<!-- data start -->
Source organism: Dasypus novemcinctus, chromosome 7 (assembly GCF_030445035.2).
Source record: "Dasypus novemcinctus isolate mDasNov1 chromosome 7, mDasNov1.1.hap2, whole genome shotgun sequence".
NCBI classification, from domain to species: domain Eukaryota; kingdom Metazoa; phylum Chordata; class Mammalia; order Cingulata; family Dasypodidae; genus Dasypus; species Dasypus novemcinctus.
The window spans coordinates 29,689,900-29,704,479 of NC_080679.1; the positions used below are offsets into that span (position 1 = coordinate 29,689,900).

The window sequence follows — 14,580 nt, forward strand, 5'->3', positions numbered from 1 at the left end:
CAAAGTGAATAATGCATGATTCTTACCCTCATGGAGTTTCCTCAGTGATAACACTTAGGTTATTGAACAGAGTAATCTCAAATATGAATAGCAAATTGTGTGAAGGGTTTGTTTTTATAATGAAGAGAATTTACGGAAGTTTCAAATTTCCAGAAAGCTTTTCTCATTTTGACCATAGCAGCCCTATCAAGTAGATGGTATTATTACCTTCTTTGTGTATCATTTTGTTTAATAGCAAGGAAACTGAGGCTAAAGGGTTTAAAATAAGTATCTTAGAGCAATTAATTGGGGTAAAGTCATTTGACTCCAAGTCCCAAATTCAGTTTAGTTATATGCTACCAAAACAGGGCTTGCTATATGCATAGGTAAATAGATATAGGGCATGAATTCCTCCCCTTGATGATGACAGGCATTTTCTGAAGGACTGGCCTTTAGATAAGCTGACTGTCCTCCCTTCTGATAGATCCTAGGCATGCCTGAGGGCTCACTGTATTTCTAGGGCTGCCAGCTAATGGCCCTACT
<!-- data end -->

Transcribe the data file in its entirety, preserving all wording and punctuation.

Source organism: Dasypus novemcinctus, chromosome 7 (assembly GCF_030445035.2).
Source record: "Dasypus novemcinctus isolate mDasNov1 chromosome 7, mDasNov1.1.hap2, whole genome shotgun sequence".
NCBI classification, from domain to species: domain Eukaryota; kingdom Metazoa; phylum Chordata; class Mammalia; order Cingulata; family Dasypodidae; genus Dasypus; species Dasypus novemcinctus.
The window spans coordinates 29,689,900-29,704,479 of NC_080679.1; the positions used below are offsets into that span (position 1 = coordinate 29,689,900).

The window sequence follows — 14,580 nt, forward strand, 5'->3', positions numbered from 1 at the left end:
CAAAGTGAATAATGCATGATTCTTACCCTCATGGAGTTTCCTCAGTGATAACACTTAGGTTATTGAACAGAGTAATCTCAAATATGAATAGCAAATTGTGTGAAGGGTTTGTTTTTATAATGAAGAGAATTTACGGAAGTTTCAAATTTCCAGAAAGCTTTTCTCATTTTGACCATAGCAGCCCTATCAAGTAGATGGTATTATTACCTTCTTTGTGTATCATTTTGTTTAATAGCAAGGAAACTGAGGCTAAAGGGTTTAAAATAAGTATCTTAGAGCAATTAATTGGGGTAAAGTCATTTGACTCCAAGTCCCAAATTCAGTTTAGTTATATGCTACCAAAACAGGGCTTGCTATATGCATAGGTAAATAGATATAGGGCATGAATTCCTCCCCTTGATGATGACAGGCATTTTCTGAAGGACTGGCCTTTAGATAAGCTGACTGTCCTCCCTTCTGATAGATCCTAGGCATGCCTGAGGGCTCACTGTATTTCTAGGGCTGCCAGCTAATGGCCCTACT